Heather Morris, Bill Morris and Colin LambHeather Morris, Bill Morris and Colin Lamb (right)

Colin Lamb’s microscopes for saleColin Lamb’s microscopes for sale

Colin Lamb’s slidesColin Lamb’s slides

Geoff Mould brought his trinocular Reichert Zetopan and used it to show slides of crystals under crossed polarisers, with a Chinese inspection camera attached to a Samsung monitor.

Geoff Mould’s exhibitGeoff Mould’s exhibit (Vitamin C slide)

Jeremy Poole staggered into the hall with a box so big that we thought he had brought his SEM, but it turned out to contain his Wild M40 inverted microscope. Jeremy has modified it to use a 3 W LED powered by a Brian Darnton DC power supply. He has also modified the stage to accept a plankton chamber with a base thickness of just 0.2 mm that allows a normal Wild 40× phase objective to be used.

Jeremy Poole’s exhibitJeremy Poole’s exhibit

For viewing up through a slide or the bottom of a Petri dish, inverted microscopes normally need special objectives with a long working distance, and Jeremy showed an Olympus nosepiece with a 20× objective designed for 1 mm thickness and a 40× objective with an adjustable correction collar for thicknesses between 0.7 and 1.3 mm.

Mike Samworth had found more interesting items in Steve Edgar’s attic, including a Beck Diamax stand, Olympus OM-2N and Pentax SP 500 SLR cameras (with accessories for the Olympus including a few of the 1-12 clear focusing screens for photomicrography) and lots of books.

Books and equipment from the estate of Steve EdgarBooks and equipment from the estate of Steve Edgar

Ray Sloss brought a trinocular Olympus CK inverted microscope and some pond life that was displayed via a Chinese inspection camera on a small monitor clamped to the stage.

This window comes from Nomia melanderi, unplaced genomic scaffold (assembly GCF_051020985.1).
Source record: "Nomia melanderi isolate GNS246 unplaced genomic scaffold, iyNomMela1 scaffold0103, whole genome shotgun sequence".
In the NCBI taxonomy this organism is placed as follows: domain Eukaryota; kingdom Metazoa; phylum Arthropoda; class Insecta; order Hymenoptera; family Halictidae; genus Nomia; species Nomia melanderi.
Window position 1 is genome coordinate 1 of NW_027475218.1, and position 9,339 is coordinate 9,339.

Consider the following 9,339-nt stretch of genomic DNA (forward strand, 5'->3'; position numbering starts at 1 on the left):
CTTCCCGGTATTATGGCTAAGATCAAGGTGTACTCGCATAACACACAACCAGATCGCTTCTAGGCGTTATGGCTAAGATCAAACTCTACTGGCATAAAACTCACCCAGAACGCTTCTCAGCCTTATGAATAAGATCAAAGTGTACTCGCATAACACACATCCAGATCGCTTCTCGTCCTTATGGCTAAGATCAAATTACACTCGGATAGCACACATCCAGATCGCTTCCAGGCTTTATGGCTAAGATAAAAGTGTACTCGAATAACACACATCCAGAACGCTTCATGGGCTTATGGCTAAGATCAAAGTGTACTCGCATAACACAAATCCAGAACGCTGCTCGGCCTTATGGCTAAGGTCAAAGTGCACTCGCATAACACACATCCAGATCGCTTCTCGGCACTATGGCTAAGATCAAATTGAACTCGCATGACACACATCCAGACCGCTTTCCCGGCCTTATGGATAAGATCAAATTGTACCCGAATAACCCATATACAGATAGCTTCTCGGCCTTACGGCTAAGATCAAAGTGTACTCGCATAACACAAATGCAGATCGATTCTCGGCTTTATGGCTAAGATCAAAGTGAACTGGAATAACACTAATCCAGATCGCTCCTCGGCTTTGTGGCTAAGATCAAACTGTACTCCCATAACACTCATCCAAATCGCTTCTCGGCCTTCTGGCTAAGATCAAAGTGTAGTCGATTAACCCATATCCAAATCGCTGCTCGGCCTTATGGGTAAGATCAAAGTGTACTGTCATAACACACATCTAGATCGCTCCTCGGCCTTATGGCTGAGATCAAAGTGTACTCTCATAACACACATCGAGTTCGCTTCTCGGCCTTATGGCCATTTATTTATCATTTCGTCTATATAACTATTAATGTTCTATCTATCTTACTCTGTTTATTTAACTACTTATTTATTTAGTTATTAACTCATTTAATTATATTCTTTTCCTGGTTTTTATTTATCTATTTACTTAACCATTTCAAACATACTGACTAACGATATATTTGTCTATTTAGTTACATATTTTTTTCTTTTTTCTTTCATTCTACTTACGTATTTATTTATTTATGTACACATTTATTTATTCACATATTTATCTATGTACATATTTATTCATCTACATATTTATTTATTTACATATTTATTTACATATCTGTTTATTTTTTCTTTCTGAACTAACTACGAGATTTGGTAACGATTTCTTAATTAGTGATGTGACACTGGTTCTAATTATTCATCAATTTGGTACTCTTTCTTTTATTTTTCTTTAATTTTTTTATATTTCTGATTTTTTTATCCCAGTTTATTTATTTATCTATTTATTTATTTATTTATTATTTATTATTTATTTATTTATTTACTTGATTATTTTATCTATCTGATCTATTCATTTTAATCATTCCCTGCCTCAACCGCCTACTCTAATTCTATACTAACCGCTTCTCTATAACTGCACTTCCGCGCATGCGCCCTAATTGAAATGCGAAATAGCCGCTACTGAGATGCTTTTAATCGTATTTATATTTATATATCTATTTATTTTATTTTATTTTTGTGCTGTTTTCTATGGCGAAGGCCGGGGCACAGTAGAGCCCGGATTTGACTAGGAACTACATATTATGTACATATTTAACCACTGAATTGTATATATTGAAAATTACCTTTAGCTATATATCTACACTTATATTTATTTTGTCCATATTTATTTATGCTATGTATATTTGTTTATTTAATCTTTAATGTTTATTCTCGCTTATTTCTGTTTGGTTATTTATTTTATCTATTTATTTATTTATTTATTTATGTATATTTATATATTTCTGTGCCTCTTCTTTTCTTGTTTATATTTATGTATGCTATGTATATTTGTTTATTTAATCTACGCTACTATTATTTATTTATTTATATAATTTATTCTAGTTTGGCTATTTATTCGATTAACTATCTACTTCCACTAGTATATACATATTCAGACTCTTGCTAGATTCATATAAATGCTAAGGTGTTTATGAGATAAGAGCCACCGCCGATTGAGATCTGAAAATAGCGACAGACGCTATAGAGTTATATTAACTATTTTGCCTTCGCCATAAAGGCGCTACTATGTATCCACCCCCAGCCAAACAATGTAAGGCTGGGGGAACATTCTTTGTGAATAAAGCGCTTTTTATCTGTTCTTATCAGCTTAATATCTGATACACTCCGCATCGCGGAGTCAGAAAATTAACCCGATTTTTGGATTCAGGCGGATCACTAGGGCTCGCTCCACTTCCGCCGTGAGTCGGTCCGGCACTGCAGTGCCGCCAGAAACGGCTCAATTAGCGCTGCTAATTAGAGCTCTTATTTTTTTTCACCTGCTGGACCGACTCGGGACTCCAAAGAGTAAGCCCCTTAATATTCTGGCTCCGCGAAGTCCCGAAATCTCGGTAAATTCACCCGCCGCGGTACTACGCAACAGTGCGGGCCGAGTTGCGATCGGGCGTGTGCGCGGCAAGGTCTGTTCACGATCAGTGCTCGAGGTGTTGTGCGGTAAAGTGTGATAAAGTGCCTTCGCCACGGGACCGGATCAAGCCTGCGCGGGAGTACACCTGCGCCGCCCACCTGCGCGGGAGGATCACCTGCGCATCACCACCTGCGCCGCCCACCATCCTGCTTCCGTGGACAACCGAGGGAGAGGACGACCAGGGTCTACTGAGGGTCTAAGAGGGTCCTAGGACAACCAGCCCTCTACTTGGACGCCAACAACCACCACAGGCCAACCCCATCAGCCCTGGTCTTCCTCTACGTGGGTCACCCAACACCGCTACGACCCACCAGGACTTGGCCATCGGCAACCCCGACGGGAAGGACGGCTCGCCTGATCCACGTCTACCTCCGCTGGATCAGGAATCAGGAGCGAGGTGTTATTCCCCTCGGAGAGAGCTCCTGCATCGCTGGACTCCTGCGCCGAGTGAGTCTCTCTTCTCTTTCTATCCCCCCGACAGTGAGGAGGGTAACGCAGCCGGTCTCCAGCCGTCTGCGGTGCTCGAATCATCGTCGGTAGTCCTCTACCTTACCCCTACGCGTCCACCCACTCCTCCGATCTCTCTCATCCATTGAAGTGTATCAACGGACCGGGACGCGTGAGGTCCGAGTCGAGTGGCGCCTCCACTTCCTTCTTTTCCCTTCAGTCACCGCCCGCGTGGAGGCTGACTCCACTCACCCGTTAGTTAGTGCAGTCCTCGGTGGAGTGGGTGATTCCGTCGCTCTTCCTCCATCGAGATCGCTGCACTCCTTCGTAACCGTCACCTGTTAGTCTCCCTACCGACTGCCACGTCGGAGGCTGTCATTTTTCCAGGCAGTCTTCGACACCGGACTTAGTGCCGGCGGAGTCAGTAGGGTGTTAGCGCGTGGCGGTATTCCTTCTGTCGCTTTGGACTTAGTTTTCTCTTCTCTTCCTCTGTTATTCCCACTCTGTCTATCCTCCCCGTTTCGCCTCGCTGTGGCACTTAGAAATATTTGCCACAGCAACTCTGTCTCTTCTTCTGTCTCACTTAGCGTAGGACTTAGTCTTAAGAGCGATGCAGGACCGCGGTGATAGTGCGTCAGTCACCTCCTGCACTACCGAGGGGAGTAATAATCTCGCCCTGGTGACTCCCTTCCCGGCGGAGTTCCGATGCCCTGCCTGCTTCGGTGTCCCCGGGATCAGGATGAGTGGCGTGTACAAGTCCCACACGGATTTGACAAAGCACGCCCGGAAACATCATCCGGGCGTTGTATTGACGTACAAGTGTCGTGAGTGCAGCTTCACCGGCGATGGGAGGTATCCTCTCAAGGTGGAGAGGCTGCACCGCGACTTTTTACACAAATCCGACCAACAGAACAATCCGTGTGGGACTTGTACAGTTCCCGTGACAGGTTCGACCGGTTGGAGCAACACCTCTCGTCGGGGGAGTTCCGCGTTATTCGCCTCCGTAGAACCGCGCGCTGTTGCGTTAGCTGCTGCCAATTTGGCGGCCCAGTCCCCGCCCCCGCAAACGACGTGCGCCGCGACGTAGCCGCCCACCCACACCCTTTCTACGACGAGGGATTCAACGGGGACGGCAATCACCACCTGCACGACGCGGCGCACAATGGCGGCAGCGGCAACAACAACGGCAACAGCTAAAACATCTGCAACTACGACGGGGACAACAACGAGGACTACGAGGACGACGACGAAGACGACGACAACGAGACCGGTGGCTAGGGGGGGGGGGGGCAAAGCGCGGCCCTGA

Thanya NirantasookThanya Nirantasook with Ray Sloss’s exhibit

Ray Sloss’s gadget for making focusing easierRay Sloss’s gadget for making focusing easier

Mike Smith brought lots of stuff to give away, including chemicals, stains, mountants, glassware, bulbs and a wide assortment of bits and pieces, and probably had the most popular table.

Free to a good homeFree to a good home (John Rhodes, Lawrence Hartley, Derek Haworth and Gordon Brown making sure that Mike did not have to take everything home again)

Just before breaking for lunch, there was a short and well managed Annual General Meeting for members of the PMS.


After a break for lunch, Mike Gibson gave the first talk “A brief introduction to the Foraminifera” including their taxonomy, anatomy and evolution, with lots of photographs. He also told us about the foram collection of the Northamptonshire Natural History Society, the various species found at Dog’s Bay, and how to make dry mounts.

Mike Gibson giving his talkMike Gibson giving his talk

You can see the slides from Mike’s presentation here:

Click the arrows to page though the slides, click the symbol at bottom right for a bigger (and slower) version

Jeremy Poole gave the second talk “Spiders – an Anatomy from Eyes to Spinnerets, in Electron Micrographs” showing various parts of spiders in far more detail than we can see using our stereo or compound microscopes.

Jeremy Poole giving his talkJeremy Poole giving his talk

Click the arrows to page though the slides, click the symbol at bottom right for a bigger (and slower) version

Mick Chaplin showed a video with a recorded commentary “Out and About with Camera and Microscope”, a compilation of old and new material. Much of it is not directly related to microscopy but hopefully most people will find something to interest and to entertain them. You can watch the video here, in 2 parts:

Mick Chaplin showing his videoMick Chaplin showing his video

Part 1: Click the arrow to start the video; click the symbol to the left of “vimeo” for a larger version

Part 2: Click the arrow to start the video; click the symbol to the left of “vimeo” for a larger version


The Quekett Microscopical Club provided a grant towards the cost of this event, as part of its remit as a charity to promote microscopy.

Report and photographs by Alan Wood